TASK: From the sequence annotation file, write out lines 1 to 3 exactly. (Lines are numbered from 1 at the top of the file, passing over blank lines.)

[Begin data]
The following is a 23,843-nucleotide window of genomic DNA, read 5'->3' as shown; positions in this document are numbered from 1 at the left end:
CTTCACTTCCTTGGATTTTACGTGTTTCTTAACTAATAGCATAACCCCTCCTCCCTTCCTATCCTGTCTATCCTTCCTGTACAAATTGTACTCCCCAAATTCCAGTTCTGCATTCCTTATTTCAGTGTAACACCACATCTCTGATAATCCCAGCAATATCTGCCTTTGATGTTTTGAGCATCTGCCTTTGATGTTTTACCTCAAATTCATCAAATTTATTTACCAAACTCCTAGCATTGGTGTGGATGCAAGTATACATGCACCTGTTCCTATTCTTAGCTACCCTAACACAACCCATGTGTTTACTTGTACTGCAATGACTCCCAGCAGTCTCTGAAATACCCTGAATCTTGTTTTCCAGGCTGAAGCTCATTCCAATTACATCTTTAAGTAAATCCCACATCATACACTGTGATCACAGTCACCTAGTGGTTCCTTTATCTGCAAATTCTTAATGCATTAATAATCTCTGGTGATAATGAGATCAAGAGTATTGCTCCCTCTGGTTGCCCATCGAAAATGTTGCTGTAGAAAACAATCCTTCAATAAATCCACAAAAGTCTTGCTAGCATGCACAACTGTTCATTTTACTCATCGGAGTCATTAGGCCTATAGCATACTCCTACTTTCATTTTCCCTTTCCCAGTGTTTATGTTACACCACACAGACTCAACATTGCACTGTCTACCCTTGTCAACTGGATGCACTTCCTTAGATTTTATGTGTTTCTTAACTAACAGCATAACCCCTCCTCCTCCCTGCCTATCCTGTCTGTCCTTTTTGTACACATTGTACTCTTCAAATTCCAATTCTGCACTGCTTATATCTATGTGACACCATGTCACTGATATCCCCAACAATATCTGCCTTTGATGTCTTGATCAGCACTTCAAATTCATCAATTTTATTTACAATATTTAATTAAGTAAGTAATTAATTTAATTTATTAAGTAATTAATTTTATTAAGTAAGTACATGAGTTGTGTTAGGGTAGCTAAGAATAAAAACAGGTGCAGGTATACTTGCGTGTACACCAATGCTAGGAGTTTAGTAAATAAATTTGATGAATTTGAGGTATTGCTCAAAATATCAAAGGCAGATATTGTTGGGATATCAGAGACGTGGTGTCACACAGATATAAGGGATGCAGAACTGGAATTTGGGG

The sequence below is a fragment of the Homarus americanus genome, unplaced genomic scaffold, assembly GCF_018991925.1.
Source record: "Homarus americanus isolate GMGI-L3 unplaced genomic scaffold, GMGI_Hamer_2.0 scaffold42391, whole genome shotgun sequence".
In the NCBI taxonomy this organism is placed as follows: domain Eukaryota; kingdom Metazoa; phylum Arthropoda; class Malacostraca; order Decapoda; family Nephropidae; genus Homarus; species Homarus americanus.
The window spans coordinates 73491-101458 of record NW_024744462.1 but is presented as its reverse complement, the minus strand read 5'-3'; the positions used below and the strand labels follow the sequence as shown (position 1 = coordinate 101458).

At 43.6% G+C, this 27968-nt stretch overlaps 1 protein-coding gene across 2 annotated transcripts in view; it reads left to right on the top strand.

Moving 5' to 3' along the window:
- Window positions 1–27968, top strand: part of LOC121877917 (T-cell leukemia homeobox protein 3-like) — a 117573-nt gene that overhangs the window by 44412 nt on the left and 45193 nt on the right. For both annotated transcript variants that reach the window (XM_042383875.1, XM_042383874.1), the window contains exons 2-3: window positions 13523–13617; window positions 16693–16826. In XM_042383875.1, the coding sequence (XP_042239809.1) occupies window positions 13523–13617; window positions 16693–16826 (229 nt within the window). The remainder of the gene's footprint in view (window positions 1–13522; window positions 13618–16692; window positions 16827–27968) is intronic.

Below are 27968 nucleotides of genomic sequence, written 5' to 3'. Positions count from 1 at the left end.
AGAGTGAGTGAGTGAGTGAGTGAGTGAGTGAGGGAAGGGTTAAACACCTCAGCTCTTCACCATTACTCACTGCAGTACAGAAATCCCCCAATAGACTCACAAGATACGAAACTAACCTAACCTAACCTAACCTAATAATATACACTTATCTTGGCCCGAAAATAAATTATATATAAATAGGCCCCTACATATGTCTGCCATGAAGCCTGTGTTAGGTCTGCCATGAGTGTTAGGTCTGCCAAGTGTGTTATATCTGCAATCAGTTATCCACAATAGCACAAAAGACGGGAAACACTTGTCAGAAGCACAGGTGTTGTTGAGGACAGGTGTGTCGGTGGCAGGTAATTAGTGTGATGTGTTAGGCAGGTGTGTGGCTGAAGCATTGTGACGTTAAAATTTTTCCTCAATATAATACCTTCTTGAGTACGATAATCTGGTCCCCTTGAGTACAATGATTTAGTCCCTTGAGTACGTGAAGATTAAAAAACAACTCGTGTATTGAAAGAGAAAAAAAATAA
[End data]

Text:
The following is a 23,843-nucleotide window of genomic DNA, read 5'->3' as shown; positions in this document are numbered from 1 at the left end:
CTTCACTTCCTTGGATTTTACGTGTTTCTTAACTAATAGCATAACCCCTCCTCCCTTCCTATCCTGTCTATCCTTCCTGTACAAATTGTACTCCCCAAATTCCAGTTCTGCATTCCTTATTTCAGTGTAACACCACATCTCTGATAATCCCAGCAATATCTGCCTTTGATGTTTTGAGCATCTGCCTTTGATGTTTTACCTCAAATTCATCAAATTTATTTACCAAACTCCTAGCATTGGTGTGGATGCAAGTATACATGCACCTGTTCCTATTCTTAGCTACCCTAACACAACCCATGTGTTTACTTGTACTGCAATGACTCCCAGCAGTCTCTGAAATACCCTGAATCTTGTTTTCCAGGCTGAAGCTCATTCCAATTACATCTTTAAGTAAATCCCACATCATACACTGTGATCACAGTCACCTAGTGGTTCCTTTATCTGCAAATTCTTAATGCATTAATAATCTCTGGTGATAATGAGATCAAGAGTATTGCTCCCTCTGGTTGCCCATCGAAAATGTTGCTGTAGAAAACAATCCTTCAATAAATCCACAAAAGTCTTGCTAGCATGCACAACTGTTCATTTTACTCATCGGAGTCATTAGGCCTATAGCATACTCCTACTTTCATTTTCCCTTTCCCAGTGTTTATGTTACACCACACAGACTCAACATTGCACTGTCTACCCTTGTCAACTGGATGCACTTCCTTAGATTTTATGTGTTTCTTAACTAACAGCATAACCCCTCCTCCTCCCTGCCTATCCTGTCTGTCCTTTTTGTACACATTGTACTCTTCAAATTCCAATTCTGCACTGCTTATATCTATGTGACACCATGTCACTGATATCCCCAACAATATCTGCCTTTGATGTCTTGATCAGCACTTCAAATTCATCAATTTTATTTACAATATTTAATTAAGTAAGTAATTAATTTAATTTATTAAGTAATTAATTTTATTAAGTAAGTACATGAGTTGTGTTAGGGTAGCTAAGAATAAAAACAGGTGCAGGTATACTTGCGTGTACACCAATGCTAGGAGTTTAGTAAATAAATTTGATGAATTTGAGGTATTGCTCAAAATATCAAAGGCAGATATTGTTGGGATATCAGAGACGTGGTGTCACACAGATATAAGGGATGCAGAACTGGAATTTGGGG

The sequence below is a fragment of the Homarus americanus genome, unplaced genomic scaffold, assembly GCF_018991925.1.